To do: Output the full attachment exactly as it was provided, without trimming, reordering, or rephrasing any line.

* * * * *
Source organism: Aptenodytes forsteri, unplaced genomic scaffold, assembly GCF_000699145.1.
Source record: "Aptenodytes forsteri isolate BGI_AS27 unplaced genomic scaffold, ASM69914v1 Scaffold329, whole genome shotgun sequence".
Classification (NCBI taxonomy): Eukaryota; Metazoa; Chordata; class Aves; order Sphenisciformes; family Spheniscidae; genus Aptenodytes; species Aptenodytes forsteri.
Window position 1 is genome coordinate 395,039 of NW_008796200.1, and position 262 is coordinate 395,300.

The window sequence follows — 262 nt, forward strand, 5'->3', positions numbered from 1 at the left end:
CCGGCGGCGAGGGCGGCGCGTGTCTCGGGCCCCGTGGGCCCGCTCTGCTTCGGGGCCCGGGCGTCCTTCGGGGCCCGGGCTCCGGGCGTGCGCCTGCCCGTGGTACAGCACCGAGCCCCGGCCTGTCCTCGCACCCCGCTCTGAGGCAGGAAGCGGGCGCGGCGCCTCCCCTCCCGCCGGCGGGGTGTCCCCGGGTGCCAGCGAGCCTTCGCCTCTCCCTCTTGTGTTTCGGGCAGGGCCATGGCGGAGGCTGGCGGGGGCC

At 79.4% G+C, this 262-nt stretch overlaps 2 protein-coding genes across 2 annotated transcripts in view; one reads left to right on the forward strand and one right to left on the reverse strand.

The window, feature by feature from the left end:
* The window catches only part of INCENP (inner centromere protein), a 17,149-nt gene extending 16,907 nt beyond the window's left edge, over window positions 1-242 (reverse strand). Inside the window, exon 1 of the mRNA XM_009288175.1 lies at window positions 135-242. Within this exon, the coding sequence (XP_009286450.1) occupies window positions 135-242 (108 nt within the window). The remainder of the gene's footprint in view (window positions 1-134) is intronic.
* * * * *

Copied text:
Source organism: Aptenodytes forsteri, unplaced genomic scaffold, assembly GCF_000699145.1.
Source record: "Aptenodytes forsteri isolate BGI_AS27 unplaced genomic scaffold, ASM69914v1 Scaffold329, whole genome shotgun sequence".
Classification (NCBI taxonomy): Eukaryota; Metazoa; Chordata; class Aves; order Sphenisciformes; family Spheniscidae; genus Aptenodytes; species Aptenodytes forsteri.
Window position 1 is genome coordinate 395,039 of NW_008796200.1, and position 262 is coordinate 395,300.

The window sequence follows — 262 nt, forward strand, 5'->3', positions numbered from 1 at the left end:
CCGGCGGCGAGGGCGGCGCGTGTCTCGGGCCCCGTGGGCCCGCTCTGCTTCGGGGCCCGGGCGTCCTTCGGGGCCCGGGCTCCGGGCGTGCGCCTGCCCGTGGTACAGCACCGAGCCCCGGCCTGTCCTCGCACCCCGCTCTGAGGCAGGAAGCGGGCGCGGCGCCTCCCCTCCCGCCGGCGGGGTGTCCCCGGGTGCCAGCGAGCCTTCGCCTCTCCCTCTTGTGTTTCGGGCAGGGCCATGGCGGAGGCTGGCGGGGGCC

At 79.4% G+C, this 262-nt stretch overlaps 2 protein-coding genes across 2 annotated transcripts in view; one reads left to right on the forward strand and one right to left on the reverse strand.

The window, feature by feature from the left end:
* The window catches only part of INCENP (inner centromere protein), a 17,149-nt gene extending 16,907 nt beyond the window's left edge, over window positions 1-242 (reverse strand). Inside the window, exon 1 of the mRNA XM_009288175.1 lies at window positions 135-242. Within this exon, the coding sequence (XP_009286450.1) occupies window positions 135-242 (108 nt within the window). The remainder of the gene's footprint in view (window positions 1-134) is intronic.